The song that follows immediately, the title track, “Feel Infinite,” serves to carry the journey forward, and to provide the bounce necessary for the next step. That slow burn that wrung in the album now sizzles through the phases of saw synths easing in and out, with a filtered synth-line that eventually gives way to Greene’s characteristic garage-tinged rhythms. The track marks the romance between a sparse airiness and a raucous 2-step beat that illustrates much of the LP. The pounding kicks demand urgency, the slow-moving bass line and minimal instrumentation provide comfort. The feet need to move, yet the mind relishes in the body ritual. Red and blue form to make a beautiful hue, particularly one drenched with the spirituality of closed eyes.
This particular brand of garage and house-influenced electronic music that exists in the breadth of the cosmos does not come as a surprise for Greene. Coming from a background in the Montreal music scene, the producer points to other local acts that have experimented with dark ambient music as inspiration, particularly post-rock pioneers, Godspeed You! Black Emperor.
“There’s also this side of me that’s tied to Montreal music: [at one point] the biggest things in my city were early Arcade Fire and Godpseed! You Black Emperor — very melodic, intense, melodramatic stuff…There was this thing happening in the city of wearing your heart on the sleeve, almost like no irony and full feeling. So I think the no-irony thing is big in my music…I like to think my music allows me to reach this loving and caring and empathetic part of myself.”
Consequently, even in the albums most up-beat moments, this tendency to draw back into an astral soundscape reveals itself. On the disco-soaked “Real Time,” Greene taps into a quintessential house music groove, delivering a hypnotic vocal loop that leisurely climbs itself into a climax of four-on-the-floor percussion and an irresistible bass line. It’s music for the weekend, practically music packaged for the dance-floor, yet three-quarters in, the tone momentarily shifts. Much of the noise driving the energy suddenly dissipates, leaving only the bareness of the vocal and a low thump pulsating. The moment sustains, like a moment of sober clarity within a fracas. A high-attacked wave then sweeps over from the left, the sounds of distant analogue jitters from the right. It’s the sound of “melodic, intense, melodramatic stuff.” It’s the empathetic part of Greene taking control of the floor. And then – without warning – the bass kicks back in and the party continues.
“The essence of the record is to draw emotions and moments that above all, feel human within the context of dance music,” Greene described of the album in a press release, “I want it to be celebratory of all that we feel and do and experience – the beautiful, the good, and the bad.”
Keenly enough, no track fully reflects this sentiment as viscerally as album closer, “All The Light You See.” Built around layers of chopped and reverb-heavy vocal samples, the song opens with the vaporous coos of a female singer. “It’s not your fault,” she faintly utters every few bars, words that reverberate and explode into the background like dust in the atmosphere. For those seconds, the climate is practically Arctic.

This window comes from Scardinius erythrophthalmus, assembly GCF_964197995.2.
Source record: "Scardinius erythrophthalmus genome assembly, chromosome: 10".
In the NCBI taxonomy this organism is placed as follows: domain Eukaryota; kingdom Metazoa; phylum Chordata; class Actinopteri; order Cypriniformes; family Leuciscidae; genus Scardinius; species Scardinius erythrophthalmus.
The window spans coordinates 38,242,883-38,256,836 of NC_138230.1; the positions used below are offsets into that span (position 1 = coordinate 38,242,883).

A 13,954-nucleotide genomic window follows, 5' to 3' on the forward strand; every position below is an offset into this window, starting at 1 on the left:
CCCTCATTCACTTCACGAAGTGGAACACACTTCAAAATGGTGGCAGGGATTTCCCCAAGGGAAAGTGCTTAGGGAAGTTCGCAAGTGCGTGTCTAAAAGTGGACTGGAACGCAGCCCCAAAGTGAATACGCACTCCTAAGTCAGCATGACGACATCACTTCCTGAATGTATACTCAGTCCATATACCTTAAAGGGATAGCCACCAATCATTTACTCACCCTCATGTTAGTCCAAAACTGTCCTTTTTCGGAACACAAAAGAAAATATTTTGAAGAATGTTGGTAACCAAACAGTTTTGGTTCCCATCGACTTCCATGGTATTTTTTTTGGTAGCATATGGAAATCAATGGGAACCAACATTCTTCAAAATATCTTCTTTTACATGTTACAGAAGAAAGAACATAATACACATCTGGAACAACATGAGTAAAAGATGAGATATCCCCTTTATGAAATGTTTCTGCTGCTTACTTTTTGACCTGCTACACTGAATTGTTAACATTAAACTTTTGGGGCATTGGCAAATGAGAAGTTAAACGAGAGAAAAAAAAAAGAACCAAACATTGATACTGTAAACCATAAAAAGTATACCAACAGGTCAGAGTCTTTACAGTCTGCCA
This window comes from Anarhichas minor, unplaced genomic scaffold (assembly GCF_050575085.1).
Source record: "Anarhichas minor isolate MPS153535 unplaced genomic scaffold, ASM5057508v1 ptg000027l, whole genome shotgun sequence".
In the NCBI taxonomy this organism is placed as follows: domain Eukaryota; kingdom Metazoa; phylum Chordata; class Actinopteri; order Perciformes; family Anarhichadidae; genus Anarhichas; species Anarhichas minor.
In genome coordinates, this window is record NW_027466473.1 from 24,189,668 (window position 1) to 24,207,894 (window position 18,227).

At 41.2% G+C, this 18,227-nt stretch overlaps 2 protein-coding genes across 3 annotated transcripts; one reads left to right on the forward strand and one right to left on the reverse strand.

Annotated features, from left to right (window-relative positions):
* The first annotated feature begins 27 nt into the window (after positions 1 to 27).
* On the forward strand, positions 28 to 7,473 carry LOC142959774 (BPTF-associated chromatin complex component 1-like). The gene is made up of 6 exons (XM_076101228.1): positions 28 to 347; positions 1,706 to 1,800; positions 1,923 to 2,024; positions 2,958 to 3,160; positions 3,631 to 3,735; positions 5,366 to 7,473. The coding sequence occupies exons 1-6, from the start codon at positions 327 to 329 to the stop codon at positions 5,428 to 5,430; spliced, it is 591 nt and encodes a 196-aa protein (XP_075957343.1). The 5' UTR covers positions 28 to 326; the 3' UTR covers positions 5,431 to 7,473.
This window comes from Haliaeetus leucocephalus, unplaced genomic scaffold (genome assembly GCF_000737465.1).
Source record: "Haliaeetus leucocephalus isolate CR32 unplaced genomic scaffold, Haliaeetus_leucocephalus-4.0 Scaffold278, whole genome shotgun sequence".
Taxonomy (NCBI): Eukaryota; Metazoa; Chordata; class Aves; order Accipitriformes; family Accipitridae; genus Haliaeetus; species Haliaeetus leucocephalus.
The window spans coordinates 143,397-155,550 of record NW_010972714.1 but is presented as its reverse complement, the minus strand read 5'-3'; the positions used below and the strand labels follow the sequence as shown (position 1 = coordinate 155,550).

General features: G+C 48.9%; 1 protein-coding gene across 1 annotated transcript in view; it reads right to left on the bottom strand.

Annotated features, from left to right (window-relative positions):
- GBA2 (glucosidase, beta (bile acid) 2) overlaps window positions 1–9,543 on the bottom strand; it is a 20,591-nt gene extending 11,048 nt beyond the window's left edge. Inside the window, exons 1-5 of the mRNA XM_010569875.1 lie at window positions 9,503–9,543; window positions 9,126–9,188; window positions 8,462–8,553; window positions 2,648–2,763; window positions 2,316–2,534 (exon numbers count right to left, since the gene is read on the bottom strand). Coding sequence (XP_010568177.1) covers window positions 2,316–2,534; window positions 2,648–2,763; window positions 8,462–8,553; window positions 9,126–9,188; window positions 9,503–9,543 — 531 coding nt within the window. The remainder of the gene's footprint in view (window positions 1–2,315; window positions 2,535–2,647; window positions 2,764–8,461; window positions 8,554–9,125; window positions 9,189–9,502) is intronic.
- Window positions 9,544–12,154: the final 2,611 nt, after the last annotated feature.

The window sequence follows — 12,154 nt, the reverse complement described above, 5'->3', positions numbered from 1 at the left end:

And then, the bass looms. Monolithic and deep, the rumbling charges the track like a sustained take-off that roars the Earth. The intensity is sweeping. By midway into the outro, the production is now decorated in enough pads, textures and moving particles of sound to simulate the pressured thrust of the orbit. Then, the momentum hushes.
Entering a new dimension, the song has now reached it’s Star Gate tunnel.
It’s in that moment that you can see the space commanders eyes in the music. The wormhole becomes clear: arpeggiated synths flow like flashing lights bending before the metal craft; ducking soundwaves compress and thump the production like the onslaught of turbulence or the panicked breaths that accompany it; the vast bass surrounds the entire sight like dark matter to the cosmos. If entering the unknown had a song, surely this would be it – and, thanks to Greene, it’s beautiful.
In the end of the Star Gate portal in A Space Odyssey, the space commander suddenly finds himself awakened in a marvelous ivory room, though now a body decrepit in old age. As he lays, he peers forward and points towards a rectangular figure in the distance – it’s another portal, black and abysmal as the space he appeared from. Signing towards it in acknowledgement and acceptance, the commander suddenly transforms into the form of a glowing fetus, floating and shielded by an orb of light above his bed. Truly awakened, he has evolved to embody the ultimate being. The commander, in his new body, enters the portal and appears again in the midst of space, in the midst of darkness.
There, he becomes his true self. There, he is boundless. There, he is free.